A K-means implementation that is performed in parallel.

KMeans Spark

A K-means implementation that is performed with Spark ML.

KDE

A Kernel Density Estimation implementation that produces a density raster from input vector data.

KDE Spark

Executes the KDE implementation using Apache Spark.

DBScan

The Density Based Scanner algorithm produces a set of convex polygons for each region meeting density criteria. Density of region is measured by a minimum cardinality of enclosed features within a specified distance from each other.

Nearest Neighbors

An infrastructure component that produces all the neighbors of a feature within a specific distance.

For more information about running each of these analytics, see the GeoWave CLI Documentation.

GeoServer Plugin

GeoServer is a third-party tool that integrates with GeoWave through a plugin that can be added to a GeoServer installation. The plugin can be used to explore both raster and vector data from a GeoWave data store. This section provides an overview for integrating the GeoWave plugin with GeoServer. For full GeoServer documentation and how-to guides, please refer to the official GeoServer documentation.

Installation

There are two ways to obtain the GeoWave GeoServer plugin JAR, the first is to simply download it from the Release JARs section of the downloads page. The second is to package the JAR from the GeoWave source.

The GeoWave GeoServer plugin can be installed by simply dropping the plugin JAR into the WEB-INF/lib directory of GeoServer’s installation and then restarting the web service.

Data Sources

GeoWave data stores are supported by GeoServer through the GeoTools DataStore API. After installing the GeoWave plugin on a GeoServer instance, GeoWave data stores can be configured through the GeoServer web interface by clicking on the Stores link under the Data section of the navigation bar.

Adding New GeoWave Data Store in GeoServer

When adding a new GeoWave store, several configuration options are available, depending on the type of store being added. For options that are not required, suitable defaults are provided by GeoWave if a value is not supplied. The options available for each store are detailed below.

Common Configuration Options

These options are available for all data store types.

Name Description Constraints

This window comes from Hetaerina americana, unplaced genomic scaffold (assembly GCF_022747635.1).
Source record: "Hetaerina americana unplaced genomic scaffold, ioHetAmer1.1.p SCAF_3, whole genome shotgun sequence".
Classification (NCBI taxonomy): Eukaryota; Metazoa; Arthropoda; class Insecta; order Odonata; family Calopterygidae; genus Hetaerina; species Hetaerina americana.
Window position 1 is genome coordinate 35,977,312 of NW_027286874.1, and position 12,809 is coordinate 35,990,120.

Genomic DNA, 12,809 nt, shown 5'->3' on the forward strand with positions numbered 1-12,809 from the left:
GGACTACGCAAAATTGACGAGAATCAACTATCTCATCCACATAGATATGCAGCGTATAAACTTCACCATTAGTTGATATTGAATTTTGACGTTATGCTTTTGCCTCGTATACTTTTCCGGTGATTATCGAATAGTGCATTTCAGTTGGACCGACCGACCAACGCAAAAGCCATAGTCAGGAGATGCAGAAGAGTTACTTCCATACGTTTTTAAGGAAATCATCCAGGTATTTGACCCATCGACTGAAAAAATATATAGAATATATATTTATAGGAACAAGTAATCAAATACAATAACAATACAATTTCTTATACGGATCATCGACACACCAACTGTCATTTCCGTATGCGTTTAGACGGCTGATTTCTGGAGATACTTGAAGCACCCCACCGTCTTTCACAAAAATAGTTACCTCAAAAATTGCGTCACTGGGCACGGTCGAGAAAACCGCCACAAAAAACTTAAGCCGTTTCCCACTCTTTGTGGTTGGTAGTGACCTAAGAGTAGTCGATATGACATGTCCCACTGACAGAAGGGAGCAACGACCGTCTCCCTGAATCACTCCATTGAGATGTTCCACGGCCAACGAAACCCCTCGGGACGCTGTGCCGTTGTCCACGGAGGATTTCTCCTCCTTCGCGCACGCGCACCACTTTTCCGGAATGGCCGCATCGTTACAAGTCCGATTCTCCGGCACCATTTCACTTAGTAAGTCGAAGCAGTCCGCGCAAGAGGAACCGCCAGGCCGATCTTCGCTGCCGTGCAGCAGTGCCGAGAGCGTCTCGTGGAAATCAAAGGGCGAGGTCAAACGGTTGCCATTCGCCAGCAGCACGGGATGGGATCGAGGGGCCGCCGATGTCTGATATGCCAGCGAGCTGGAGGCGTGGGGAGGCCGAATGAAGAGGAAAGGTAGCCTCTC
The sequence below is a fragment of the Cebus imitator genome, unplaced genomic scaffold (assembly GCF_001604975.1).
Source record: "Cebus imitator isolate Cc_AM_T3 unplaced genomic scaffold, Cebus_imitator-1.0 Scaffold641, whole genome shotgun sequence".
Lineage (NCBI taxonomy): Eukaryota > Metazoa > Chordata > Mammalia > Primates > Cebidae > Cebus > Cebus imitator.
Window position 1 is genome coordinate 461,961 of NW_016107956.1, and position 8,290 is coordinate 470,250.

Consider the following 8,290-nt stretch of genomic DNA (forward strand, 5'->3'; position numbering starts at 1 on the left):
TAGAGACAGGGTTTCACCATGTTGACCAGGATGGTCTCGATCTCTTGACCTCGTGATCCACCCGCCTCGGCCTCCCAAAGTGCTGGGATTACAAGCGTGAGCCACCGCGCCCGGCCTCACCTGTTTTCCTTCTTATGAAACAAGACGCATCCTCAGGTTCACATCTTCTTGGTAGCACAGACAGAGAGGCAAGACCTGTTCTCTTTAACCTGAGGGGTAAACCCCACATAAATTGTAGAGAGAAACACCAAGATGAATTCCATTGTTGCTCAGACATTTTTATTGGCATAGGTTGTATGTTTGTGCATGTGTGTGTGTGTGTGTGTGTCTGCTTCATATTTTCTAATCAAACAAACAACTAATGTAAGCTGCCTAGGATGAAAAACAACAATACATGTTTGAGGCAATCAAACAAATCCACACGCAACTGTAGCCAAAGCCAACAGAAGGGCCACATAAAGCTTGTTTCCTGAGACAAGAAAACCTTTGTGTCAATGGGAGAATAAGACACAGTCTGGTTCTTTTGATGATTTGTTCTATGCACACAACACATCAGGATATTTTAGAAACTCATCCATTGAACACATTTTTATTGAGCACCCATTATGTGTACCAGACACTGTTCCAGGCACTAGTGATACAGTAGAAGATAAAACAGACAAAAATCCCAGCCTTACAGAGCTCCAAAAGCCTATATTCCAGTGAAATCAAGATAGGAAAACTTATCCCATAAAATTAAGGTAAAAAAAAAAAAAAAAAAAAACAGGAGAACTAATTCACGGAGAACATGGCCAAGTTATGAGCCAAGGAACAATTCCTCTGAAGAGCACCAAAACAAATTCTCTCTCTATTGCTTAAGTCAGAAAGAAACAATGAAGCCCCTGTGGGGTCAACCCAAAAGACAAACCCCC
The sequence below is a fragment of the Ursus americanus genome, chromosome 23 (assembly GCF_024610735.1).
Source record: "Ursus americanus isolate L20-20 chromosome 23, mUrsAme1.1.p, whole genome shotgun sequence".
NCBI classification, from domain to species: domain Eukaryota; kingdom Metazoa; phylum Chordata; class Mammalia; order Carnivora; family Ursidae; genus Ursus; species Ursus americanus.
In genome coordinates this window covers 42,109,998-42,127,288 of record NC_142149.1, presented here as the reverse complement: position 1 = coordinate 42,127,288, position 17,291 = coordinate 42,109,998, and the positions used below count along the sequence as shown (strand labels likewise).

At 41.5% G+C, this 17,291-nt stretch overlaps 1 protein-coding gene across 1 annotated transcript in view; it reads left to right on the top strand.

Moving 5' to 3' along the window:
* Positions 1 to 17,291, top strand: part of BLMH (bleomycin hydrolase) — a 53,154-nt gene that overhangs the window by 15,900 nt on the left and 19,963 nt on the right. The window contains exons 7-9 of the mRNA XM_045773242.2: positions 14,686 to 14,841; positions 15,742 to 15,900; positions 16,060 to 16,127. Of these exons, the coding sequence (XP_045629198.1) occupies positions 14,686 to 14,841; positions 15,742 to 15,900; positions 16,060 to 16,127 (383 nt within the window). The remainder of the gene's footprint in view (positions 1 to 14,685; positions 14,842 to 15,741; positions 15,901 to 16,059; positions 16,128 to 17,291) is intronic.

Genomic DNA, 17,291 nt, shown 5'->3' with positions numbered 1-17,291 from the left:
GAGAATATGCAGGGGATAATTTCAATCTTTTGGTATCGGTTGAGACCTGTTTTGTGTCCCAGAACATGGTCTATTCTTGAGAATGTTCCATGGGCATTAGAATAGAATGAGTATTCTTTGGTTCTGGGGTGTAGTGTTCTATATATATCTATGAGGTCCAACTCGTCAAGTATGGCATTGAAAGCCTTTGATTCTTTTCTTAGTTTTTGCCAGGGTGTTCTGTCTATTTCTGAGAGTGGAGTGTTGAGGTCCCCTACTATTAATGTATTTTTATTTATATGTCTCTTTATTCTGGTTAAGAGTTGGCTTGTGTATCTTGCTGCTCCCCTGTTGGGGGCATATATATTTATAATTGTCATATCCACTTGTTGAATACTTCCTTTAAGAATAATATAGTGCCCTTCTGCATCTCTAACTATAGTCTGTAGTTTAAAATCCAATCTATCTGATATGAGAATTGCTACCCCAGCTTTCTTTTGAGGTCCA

gwNamespace

The namespace to use for GeoWave data

enableServerSideLibrary

Whether or not to enable server-side processing if possible

enableSecondaryIndexing

Whether or not to enable secondary indexing

enableVisibility

Whether or not to enable visibility filtering

maxRangeDecomposition

The maximum number of ranges to use when breaking down queries

aggregationMaxRangeDecomposition

The maximum number of ranges to use when breaking down aggregation queries

Lock Management

Select one from a list of lock managers

Authorization Management Provider

Select from a list of providers

Authorization Data URL

The URL for an external supporting service or configuration file

The interpretation of the URL depends on the selected provider

Transaction Buffer Size

Number of features to buffer before flushing to the data store

Query Index Strategy

The pluggable query strategy to use for querying GeoWave tables

Accumulo Data Store Configuration

These options are available for Accumulo data stores.

Name Description Constraints

zookeeper

Comma-separated list of Zookeeper host and port

Host and port are separated by a colon (host:port)

instance

The Accumulo tablet server’s instance name

The name matches the one configured in Zookeeper

user

The Accumulo user name

The user should have administrative privileges to add and remove authorized visibility constraints

password

Accumulo user’s password

Bigtable Data Store Configuration

These options are available for Bigtable data stores.

Name Description Constraints

scanCacheSize

The number of rows passed to each scanner (higher values will enable faster scanners, but will use more memory)

projectId

The Bigtable project to connect to

instanceId

The Bigtable instance to connect to

Cassandra Data Store Configuration

These options are available for Cassandra data stores.

Name Description Constraints

contactPoints

A single contact point or a comma delimited set of contact points to connect to the Cassandra cluster

batchWriteSize

The number of inserts in a batch write

durableWrites

Whether to write to commit log for durability, configured only on creation of new keyspace

replicas

The number of replicas to use when creating a new keyspace

DynamoDB Data Store Configuration

These options are available for DynamoDB data stores.

Name Description Constraints

endpoint

The endpoint to connect to

Specify either endpoint or region, not both

region

The AWS region to use

Specify either endpoint or region, not both

initialReadCapacity

The maximum number of strongly consistent reads consumed per second before throttling occurs

initialWriteCapacity

The maximum number of writes consumed per second before throttling occurs

maxConnections

The maximum number of open HTTP(S) connections active at any given time